Archive for the ‘Hi-Tech Startup’s’ Category

There are a lot of Web 2.0 companies out there. If you don’t believe me, check out Web 2.0’s archive. For every Digg or Twitter there are dozens of sites that provide great services that flame out. Unfortunately, the fault does not lie in fickle consumers or bad luck — it falls directly on your shoulders.

Luckily, most of the worst startup mistakes are things that you can change. What better time than the beginning of the week to take a look at some of them?.

Obviously, The Product Will Sell Itself

Used Car

This is the problem faced by entrepreneurs who start off as pure developers. The idea seems pretty well founded. If you have a great product, people will flock to it. This could not be any more wrong. If Web 2.0 has taught us anything, it is that there are a ton of extremely talented developers out there and many of them have made amazing products. Yet, somehow, there is only one YouTube and Facebook.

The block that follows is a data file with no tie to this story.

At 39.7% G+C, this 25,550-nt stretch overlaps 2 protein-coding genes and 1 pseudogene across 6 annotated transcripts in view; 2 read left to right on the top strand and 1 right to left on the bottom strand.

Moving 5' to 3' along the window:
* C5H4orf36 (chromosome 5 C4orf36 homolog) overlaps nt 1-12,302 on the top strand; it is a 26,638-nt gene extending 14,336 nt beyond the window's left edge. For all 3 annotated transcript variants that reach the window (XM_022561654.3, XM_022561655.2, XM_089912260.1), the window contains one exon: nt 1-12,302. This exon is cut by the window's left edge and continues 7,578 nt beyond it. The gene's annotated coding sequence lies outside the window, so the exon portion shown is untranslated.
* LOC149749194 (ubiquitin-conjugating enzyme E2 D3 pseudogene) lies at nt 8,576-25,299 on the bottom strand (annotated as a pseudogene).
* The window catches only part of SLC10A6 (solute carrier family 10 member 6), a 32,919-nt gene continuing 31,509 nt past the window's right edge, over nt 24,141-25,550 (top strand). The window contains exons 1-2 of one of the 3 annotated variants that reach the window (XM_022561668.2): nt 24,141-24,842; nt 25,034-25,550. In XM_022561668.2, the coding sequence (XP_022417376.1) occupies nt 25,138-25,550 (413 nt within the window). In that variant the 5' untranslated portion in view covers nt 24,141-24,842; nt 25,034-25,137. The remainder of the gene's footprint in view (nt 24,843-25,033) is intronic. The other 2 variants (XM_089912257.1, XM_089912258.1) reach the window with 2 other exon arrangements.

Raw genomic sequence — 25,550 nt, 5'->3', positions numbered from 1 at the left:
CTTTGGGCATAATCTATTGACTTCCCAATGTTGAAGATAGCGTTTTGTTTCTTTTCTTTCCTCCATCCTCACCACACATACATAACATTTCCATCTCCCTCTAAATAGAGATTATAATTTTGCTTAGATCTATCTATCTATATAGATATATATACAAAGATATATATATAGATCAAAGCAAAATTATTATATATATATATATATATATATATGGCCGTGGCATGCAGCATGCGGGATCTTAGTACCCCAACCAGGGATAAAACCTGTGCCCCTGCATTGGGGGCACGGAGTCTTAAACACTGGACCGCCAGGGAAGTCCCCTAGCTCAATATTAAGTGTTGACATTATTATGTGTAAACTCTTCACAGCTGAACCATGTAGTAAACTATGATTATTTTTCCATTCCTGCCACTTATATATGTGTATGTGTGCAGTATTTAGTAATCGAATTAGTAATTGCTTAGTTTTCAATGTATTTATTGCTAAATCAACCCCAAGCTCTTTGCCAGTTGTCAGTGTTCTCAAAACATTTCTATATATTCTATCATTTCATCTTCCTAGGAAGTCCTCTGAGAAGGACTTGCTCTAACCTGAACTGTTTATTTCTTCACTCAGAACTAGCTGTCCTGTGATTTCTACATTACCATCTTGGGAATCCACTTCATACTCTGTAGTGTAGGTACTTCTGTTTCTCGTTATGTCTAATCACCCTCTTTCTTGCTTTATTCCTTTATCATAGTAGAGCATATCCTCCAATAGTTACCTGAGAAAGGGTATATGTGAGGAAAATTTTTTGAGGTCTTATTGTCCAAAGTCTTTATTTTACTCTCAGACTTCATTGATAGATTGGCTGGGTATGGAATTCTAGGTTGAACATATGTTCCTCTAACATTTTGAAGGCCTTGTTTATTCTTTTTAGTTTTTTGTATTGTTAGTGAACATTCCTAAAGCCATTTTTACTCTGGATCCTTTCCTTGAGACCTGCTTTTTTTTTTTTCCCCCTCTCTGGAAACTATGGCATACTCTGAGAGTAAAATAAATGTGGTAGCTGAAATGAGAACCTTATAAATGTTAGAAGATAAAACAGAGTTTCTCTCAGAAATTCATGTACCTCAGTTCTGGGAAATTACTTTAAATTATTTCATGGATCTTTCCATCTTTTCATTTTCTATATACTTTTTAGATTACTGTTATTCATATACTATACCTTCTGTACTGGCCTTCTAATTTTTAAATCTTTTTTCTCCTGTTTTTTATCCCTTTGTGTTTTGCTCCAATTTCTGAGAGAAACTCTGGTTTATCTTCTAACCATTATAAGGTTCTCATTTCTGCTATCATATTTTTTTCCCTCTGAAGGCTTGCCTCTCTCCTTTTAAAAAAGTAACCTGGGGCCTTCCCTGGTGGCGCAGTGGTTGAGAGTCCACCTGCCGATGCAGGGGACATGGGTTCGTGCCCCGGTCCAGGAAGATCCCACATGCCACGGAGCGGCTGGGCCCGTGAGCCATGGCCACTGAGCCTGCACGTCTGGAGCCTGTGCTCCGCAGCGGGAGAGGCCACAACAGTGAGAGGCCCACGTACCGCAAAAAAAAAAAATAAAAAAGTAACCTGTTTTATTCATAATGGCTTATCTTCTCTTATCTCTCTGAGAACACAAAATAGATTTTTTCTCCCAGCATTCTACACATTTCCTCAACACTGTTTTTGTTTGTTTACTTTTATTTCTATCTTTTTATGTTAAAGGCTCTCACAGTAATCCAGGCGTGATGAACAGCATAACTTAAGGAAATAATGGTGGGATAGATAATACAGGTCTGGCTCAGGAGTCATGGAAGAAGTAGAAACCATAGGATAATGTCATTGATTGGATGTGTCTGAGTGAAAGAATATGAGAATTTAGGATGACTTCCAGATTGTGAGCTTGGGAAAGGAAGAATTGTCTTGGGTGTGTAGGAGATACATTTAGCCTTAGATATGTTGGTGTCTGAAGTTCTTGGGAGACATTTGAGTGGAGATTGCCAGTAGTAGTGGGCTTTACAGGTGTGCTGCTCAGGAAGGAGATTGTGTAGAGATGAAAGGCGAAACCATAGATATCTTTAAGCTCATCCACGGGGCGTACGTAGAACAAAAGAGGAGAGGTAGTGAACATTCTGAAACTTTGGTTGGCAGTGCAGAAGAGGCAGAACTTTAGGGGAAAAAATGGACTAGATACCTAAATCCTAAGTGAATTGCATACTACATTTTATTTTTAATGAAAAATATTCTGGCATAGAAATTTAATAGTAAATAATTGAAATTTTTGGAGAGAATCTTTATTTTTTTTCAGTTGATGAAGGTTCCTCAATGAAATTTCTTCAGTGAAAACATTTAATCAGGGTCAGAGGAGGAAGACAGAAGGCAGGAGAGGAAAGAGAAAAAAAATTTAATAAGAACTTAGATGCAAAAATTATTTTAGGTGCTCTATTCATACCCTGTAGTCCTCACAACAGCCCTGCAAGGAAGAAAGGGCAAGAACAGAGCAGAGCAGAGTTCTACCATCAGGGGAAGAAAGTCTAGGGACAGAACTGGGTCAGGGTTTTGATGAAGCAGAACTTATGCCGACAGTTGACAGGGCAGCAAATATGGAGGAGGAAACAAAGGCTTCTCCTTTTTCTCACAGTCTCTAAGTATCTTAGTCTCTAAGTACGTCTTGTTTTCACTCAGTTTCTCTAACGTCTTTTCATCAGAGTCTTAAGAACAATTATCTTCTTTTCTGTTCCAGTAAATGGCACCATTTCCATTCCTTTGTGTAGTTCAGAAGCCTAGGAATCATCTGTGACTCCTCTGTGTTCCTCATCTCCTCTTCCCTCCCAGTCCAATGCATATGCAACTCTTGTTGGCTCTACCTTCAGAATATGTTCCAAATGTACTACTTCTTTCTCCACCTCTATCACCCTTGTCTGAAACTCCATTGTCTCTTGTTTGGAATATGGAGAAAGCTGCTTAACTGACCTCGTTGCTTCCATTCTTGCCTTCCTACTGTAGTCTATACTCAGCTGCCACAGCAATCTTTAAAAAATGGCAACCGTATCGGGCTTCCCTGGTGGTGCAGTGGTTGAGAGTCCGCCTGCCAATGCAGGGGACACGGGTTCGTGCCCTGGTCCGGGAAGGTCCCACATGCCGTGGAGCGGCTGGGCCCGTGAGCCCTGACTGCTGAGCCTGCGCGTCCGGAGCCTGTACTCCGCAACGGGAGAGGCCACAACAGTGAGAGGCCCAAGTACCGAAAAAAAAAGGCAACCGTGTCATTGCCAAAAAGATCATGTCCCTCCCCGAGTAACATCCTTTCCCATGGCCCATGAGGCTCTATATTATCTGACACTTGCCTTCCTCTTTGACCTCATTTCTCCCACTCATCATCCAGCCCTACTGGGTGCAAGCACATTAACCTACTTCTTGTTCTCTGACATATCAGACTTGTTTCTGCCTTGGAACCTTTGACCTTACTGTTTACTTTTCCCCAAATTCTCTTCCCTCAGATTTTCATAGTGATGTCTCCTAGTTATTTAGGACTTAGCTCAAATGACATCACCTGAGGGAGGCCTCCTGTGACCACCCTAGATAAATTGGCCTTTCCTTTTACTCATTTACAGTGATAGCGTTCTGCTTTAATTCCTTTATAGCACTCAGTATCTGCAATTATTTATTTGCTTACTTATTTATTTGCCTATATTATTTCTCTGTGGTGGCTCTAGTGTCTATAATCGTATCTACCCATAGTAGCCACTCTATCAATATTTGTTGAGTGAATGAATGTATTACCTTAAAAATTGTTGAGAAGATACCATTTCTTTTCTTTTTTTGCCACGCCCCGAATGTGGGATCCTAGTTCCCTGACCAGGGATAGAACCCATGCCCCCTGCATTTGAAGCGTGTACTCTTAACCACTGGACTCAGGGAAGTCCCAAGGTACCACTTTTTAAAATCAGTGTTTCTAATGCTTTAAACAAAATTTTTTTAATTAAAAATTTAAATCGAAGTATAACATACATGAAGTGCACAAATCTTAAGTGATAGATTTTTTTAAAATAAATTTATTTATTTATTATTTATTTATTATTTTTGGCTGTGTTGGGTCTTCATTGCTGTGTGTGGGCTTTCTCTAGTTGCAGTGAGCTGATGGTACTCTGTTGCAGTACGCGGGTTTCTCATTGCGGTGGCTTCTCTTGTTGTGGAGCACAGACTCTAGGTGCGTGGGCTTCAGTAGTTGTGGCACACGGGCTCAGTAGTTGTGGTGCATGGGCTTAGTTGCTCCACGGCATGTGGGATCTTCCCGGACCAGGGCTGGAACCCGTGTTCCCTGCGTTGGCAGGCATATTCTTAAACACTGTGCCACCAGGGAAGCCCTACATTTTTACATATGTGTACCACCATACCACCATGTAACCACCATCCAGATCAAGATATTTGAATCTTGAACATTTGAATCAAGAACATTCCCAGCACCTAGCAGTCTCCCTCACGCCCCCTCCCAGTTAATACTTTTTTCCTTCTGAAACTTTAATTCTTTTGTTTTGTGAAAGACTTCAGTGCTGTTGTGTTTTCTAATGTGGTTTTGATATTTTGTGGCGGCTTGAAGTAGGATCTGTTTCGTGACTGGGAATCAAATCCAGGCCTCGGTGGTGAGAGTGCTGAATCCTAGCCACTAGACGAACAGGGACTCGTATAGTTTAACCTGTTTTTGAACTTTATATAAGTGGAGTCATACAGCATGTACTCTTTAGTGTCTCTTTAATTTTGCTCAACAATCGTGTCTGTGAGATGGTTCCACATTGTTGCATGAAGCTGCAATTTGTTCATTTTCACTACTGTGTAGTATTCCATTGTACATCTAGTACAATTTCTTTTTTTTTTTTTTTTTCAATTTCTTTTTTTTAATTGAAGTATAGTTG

What is the difference between a well developed product and a great product? Implementation, of course. Truly great entrepreneurs are able to separate themselves from their products and realize the one real truth of business, “no one cares.” After you have your product put together it is time to get it through your head that your only job now is to cut through the public’s inertia and make them see how important your service is to their lives. Market, market, market. Get yourself out there and scream your unique value proposition from the rooftops.

If you can’t give someone a general idea of why your product is great in one sentence or less, then it isn’t.

People Care About Features!